“We wanted to do a plant store and a gift shop and sell our own Two Guns merchandize, coffee brewing equipment and other cool things we’d seen on our travels we hadn’t seen in the South Bay,” she said. “Stan and I were actually painting it ourselves, and I looked at that big wall and said to him, ‘This should be an art gallery for local artists.’ The whole process was really organic.”
Dietz Brown is as local an artist as you will find — she grew up within a half mile of the gallery, and the “family farm”, i.e. the music store, is few blocks away. But more importantly she’s a local artist whose work is so inventive and unique that she seems destined to show her work far and wide.
“She is exceptional,” said Stanisich, who titled the show “From Dawn to Dusk” based on the light, sort of an enchanted glow, and color palate within Dietz Brown’s work. “I choose the art and the artists myself. For me, it’s not just anybody; they have to have really good artistic merit, really good value, and have art that sits well in the space. That’s what I think Carrie’s art does — the plants and the decoration of the space, it fits her aesthetics. It’s a really harmonious feeling in there now…. Carrie’s work is really special.”
Dietz Brown studied drawing and painting at the University of California Long Beach. Her work has shown in San Francisco, New York, and in Los Angeles. She cites influences far beyond visual art, including musicians such as The Breeders and Bob Dylan, as well as “weird surrealist women” like Leonora Carrington and Agnes Martin. More than anything, however, she’s been inspired by her own family, including her parents, Pat and Carol, and sisters Robin (with whom she was in the rock band Foot Foot) and Kelly.
“Robin’s lyrics and just Kelly as a concept,” Dietz Brown said. “She’s like a real gardener. Kelly is the type of person who is just good at stuff. She’s a woman who knows how to be at home, as far as cooking and gardening and reading and writing.”
Music and painting are intertwined for Dietz Brown. Many of the paintings, and particularly their titles, come from lyrics to her songs. “I’ll be out back listening to Dylan with the cat. There’s a peach pit and a Fitzgerald paperback,” is the title of one such painting, which could be described as a backyard pastoral. “The House Remembers Them as a Chorus and a Verse” is another title, for a painting showing two women — one reading a book, another holding a cat — on the wraparound front porch of a intricately drawn house encircled by an abundant garden of flowers.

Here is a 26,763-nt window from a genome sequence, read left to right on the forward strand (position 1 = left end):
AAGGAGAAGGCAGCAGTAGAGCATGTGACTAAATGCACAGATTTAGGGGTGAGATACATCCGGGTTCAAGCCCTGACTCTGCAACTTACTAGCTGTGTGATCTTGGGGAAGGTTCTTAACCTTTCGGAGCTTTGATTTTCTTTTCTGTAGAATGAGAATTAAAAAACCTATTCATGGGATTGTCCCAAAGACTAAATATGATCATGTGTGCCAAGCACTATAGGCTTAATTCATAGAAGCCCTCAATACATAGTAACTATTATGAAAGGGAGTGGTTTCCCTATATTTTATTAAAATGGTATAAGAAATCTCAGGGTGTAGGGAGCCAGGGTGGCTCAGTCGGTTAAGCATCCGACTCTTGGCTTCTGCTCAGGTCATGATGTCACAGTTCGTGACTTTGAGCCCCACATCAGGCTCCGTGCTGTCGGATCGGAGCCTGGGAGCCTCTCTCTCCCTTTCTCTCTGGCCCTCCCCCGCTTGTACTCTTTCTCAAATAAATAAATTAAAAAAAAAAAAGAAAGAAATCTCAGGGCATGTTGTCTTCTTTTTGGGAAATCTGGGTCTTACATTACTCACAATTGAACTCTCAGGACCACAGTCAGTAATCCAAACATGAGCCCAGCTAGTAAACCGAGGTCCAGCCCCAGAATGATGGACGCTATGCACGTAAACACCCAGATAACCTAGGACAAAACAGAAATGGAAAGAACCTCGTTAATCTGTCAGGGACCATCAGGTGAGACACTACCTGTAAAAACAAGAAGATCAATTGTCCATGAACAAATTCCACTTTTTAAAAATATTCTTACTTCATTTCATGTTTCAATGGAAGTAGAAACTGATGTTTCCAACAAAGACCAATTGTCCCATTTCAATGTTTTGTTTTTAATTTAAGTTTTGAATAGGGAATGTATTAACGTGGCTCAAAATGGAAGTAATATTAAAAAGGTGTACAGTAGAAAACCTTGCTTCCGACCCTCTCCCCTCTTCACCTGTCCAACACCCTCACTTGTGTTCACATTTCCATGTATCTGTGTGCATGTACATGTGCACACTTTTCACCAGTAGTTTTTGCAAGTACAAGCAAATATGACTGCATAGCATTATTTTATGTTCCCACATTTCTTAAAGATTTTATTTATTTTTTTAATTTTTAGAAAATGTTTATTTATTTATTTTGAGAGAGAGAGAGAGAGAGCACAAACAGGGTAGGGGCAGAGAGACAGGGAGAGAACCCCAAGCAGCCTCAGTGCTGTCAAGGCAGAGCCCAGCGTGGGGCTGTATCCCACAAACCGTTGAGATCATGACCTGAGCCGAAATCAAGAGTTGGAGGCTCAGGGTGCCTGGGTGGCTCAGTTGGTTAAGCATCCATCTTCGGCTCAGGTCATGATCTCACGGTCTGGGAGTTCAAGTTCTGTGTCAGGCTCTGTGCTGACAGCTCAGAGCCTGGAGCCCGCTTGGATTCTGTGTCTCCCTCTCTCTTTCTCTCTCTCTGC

“What is better than painting and music? I just feel any time I’m getting to work on either of those, it’s the best,” Dietz Brown said. “Those are very connected to me in that I just love them both so much.”
“A lot of those lyrics don’t become songs, just things written down, things I’d presume to use for something,” she added. “The title is an opportunity to make the painting weirder. If it’s looking too square, you slap on a weird title, and it feels great.”
She works in watercolors and a more heavily pigmented type of watercolor known as gouache. Some of the paintings — like the aforementioned — are larger, and depict worlds unto themselves (sometimes actual worlds, multicolored homey sort of globes); the more you look the more you see. Some show perhaps 50 different seemingly unrelated items, with tiny scribblings — “Open E” next to a pocket watch, “7 Songs” by a jug of wine. The more recent work is more elemental, still lifes and abstractions. It’s partly a function, she said, of painting during naptime. But it’s also the fact that life with baby Francis is more elemental. When he spies a hummingbird in the backyard his focus is entire. Who is more fully present than a newborn babe?
Dietz Brown’s artistic gaze has always looked at the wonder within the quotidian. That gaze has turned almost holy, the light within it immanent, with the arrival of her child. A past show of hers in San Francisco referenced a line by the poet Rainer Maria Rilke, “I live my life in widening circles.” The revelation within her work is those circles can exist in the same place you’ve lived all your life.
“People get mixed up with ordinary and conventional. To me, when you are walking around day-to-day, that is when you are getting your mind blown, whether it’s good or bad,” Dietz Brown said. “Conventional to me is the expected and the boring. Ordinary is when you are given the chance to create something interesting. You don’t take a vacation from ordinary life to have interesting things happen.”
What unifies her past and present work, all of which will be on display at Suite 6, is articulated in her artist’s statement describing a focus on “empowering the quiet and slanting the familiar.”
“In college, there was a real push to make art that was really bold and really loud. I pushed back,” Dietz Brown said. “No dude. I love art like that, loud and disruptive, the same way I like loud, crazy music. But you make art about the stuff you know about, and what I know about is what it is to be in a space and see the magic, about trying to make an interesting life with what’s around me. And what is around me is cake.”
“From Dawn to Dusk” shows at Suite 6, 350. N. Sepulveda Blvd., for the next month. An artist’s reception, with music by Pat Dietz, takes place April 12 from 6 to 8 p.m. See CarrieDietzBrown.com for more information and more of the artist’s work. ER